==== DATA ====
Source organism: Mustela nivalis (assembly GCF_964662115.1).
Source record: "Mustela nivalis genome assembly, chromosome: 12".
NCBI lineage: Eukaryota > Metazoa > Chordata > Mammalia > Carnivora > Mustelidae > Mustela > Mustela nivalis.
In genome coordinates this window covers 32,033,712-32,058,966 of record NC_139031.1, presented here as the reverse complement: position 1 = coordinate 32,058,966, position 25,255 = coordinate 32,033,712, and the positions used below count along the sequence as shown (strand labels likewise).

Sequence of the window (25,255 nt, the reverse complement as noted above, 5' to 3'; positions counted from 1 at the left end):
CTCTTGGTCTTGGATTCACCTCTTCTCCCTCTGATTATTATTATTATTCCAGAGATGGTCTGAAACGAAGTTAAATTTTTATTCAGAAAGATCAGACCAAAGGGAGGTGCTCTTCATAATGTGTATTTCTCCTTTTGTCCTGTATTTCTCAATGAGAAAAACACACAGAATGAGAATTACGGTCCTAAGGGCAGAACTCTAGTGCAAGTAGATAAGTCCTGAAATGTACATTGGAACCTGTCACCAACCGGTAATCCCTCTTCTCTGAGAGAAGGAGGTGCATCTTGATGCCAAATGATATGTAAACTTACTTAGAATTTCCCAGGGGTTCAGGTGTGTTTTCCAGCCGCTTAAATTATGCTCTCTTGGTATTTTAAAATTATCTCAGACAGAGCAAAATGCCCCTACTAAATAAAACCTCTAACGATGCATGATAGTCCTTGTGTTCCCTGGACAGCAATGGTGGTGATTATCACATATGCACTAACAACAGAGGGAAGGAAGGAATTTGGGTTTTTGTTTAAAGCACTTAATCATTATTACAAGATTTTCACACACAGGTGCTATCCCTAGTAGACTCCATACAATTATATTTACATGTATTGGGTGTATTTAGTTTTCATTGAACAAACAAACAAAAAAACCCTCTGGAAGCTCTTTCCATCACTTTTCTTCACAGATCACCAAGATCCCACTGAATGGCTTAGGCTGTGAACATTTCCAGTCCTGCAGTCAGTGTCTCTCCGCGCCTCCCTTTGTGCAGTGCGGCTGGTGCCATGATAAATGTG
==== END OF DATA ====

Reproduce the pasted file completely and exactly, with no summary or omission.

Source organism: Mustela nivalis (assembly GCF_964662115.1).
Source record: "Mustela nivalis genome assembly, chromosome: 12".
NCBI lineage: Eukaryota > Metazoa > Chordata > Mammalia > Carnivora > Mustelidae > Mustela > Mustela nivalis.
In genome coordinates this window covers 32,033,712-32,058,966 of record NC_139031.1, presented here as the reverse complement: position 1 = coordinate 32,058,966, position 25,255 = coordinate 32,033,712, and the positions used below count along the sequence as shown (strand labels likewise).

Sequence of the window (25,255 nt, the reverse complement as noted above, 5' to 3'; positions counted from 1 at the left end):
CTCTTGGTCTTGGATTCACCTCTTCTCCCTCTGATTATTATTATTATTCCAGAGATGGTCTGAAACGAAGTTAAATTTTTATTCAGAAAGATCAGACCAAAGGGAGGTGCTCTTCATAATGTGTATTTCTCCTTTTGTCCTGTATTTCTCAATGAGAAAAACACACAGAATGAGAATTACGGTCCTAAGGGCAGAACTCTAGTGCAAGTAGATAAGTCCTGAAATGTACATTGGAACCTGTCACCAACCGGTAATCCCTCTTCTCTGAGAGAAGGAGGTGCATCTTGATGCCAAATGATATGTAAACTTACTTAGAATTTCCCAGGGGTTCAGGTGTGTTTTCCAGCCGCTTAAATTATGCTCTCTTGGTATTTTAAAATTATCTCAGACAGAGCAAAATGCCCCTACTAAATAAAACCTCTAACGATGCATGATAGTCCTTGTGTTCCCTGGACAGCAATGGTGGTGATTATCACATATGCACTAACAACAGAGGGAAGGAAGGAATTTGGGTTTTTGTTTAAAGCACTTAATCATTATTACAAGATTTTCACACACAGGTGCTATCCCTAGTAGACTCCATACAATTATATTTACATGTATTGGGTGTATTTAGTTTTCATTGAACAAACAAACAAAAAAACCCTCTGGAAGCTCTTTCCATCACTTTTCTTCACAGATCACCAAGATCCCACTGAATGGCTTAGGCTGTGAACATTTCCAGTCCTGCAGTCAGTGTCTCTCCGCGCCTCCCTTTGTGCAGTGCGGCTGGTGCCATGATAAATGTG